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PHC & Mobile Clinics

Msunduze Community and Primary Health Care Centre and Mbuluzi Clinic in Mbabane, Swaziland

The Salvation Army Swaziland Community Care Programme began operating in 1991 as an HIV/AIDS education and prevention initiative. By 1993, however, education and information had evolved into a home-based care programme operating through outreach activities in the communities on the edge of the city and surrounding areas, targeting 14 areas with a total population of 58,000. These areas include; Msunduza, Corporation, Gobholo, Mncitsini, Mntulwini, Macobolwane, PTS, Sidvwashini, Ntabamhlophe, Manzana, Nkwalini, Checkers, Mahwalala and Mangwaneni.

In addition to having a main clinic site in Mbabane, a satellite clinic operates in Mbuluzi. a mobile clinic in Nsukumbili/Dlangeni is also arranged by the clinic staff once a week in order to provide basic medical services to the surrounding population. The aim of the programme is to increase access to primary health care to the vulnerable communities in the rural areas and in particular to try and play an active role in HIV/Aids awareness and treatment.

The level of HIV/Aids is disturbingly high at 26% and many often find themselves unable to travel the long distances to the government hospital for treatment. The TSA health points are often the only ones within a reasonable distance for them. However, the very hilly terrain and the lack of transport on the dirt roads in the rural areas means that the majority of people travel on foot.

The home-based care programmes have been vital to homebound patients who are unable to get the help and assistance that they need. Not only can they be assured that any medical needs will be addressed or referred to a medical staff member, but the home-based carers help with daily chores such as bathing and cooking.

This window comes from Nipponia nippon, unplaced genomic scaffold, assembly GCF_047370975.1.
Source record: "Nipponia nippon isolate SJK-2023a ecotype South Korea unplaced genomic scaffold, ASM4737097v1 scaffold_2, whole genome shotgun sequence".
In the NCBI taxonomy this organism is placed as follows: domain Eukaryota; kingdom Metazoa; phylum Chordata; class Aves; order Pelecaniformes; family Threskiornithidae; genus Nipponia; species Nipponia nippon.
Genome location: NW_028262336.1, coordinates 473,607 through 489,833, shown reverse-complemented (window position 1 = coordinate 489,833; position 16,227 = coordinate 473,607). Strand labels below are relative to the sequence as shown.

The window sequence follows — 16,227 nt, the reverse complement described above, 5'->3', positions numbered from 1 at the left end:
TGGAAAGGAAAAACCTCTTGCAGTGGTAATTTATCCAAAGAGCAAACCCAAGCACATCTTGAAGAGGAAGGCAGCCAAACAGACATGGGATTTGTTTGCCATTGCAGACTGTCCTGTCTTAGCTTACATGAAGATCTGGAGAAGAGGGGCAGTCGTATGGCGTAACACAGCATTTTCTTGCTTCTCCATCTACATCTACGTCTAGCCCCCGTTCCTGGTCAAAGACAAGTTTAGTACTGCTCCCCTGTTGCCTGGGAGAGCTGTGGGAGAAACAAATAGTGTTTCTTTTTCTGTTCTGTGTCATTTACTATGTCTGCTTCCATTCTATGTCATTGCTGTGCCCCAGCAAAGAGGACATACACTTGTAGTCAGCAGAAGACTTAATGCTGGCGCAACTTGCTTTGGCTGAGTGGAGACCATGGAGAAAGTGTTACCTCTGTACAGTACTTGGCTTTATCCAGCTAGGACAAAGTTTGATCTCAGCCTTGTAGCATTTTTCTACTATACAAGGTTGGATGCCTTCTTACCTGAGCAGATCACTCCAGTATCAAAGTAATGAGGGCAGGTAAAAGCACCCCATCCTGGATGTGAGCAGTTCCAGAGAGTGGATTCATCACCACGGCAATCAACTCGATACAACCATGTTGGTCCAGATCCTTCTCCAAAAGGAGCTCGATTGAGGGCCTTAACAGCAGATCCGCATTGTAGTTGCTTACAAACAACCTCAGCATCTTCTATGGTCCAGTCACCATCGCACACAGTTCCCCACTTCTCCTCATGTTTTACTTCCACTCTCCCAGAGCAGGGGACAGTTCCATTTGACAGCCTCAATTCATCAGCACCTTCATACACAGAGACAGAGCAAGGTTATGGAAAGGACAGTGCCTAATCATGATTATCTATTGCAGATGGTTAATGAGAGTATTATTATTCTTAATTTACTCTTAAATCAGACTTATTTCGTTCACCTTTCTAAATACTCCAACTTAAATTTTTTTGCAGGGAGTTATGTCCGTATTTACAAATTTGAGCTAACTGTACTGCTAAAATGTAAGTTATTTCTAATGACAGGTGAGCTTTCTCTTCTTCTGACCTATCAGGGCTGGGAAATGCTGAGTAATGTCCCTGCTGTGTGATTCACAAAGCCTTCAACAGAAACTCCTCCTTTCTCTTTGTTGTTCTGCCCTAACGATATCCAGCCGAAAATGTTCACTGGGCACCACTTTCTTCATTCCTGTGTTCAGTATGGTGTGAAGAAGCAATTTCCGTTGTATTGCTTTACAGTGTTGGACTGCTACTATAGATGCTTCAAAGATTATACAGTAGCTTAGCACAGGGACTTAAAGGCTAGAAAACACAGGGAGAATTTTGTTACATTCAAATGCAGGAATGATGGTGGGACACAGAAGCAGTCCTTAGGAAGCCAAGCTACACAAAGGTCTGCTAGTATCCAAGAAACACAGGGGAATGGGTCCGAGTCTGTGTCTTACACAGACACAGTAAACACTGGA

In 2011, 55 trained carers were active in their communities, providing assistance to 145 patients. These carers are volunteers – women in particular- who have a heart for wanting to help those in need in their communities. The carers are committed to their patients and willing to travel many long distances on foot to go to care for them. Were it not for the committed, care and compassion of the volunteer carers, many men and women would be abandoned and living in undignified circumstances. Thanks to The Salvation Army Community Care Programme in Swaziland, lives are being touched, hope and dignity is being brought back into the lives of those who are vulnerable and marginalized.

It its current programme phase, TSA Swaziland is committed to become more active in advocating for the rights of people living with HIV/Aids, as well as trying to engage more strongly with men and young people when it comes to home-based care. The Salvation Army uses facilitation methods to hold conversations with communities and help them to identify and address issues that they are facing. This approach helps to empower communities to identify their existing strengths and encourages them to take the development of their lives into their own hands and not wait for someone else to come and tell them what to do.

For further information:
Tel: (00) 268-2404 5234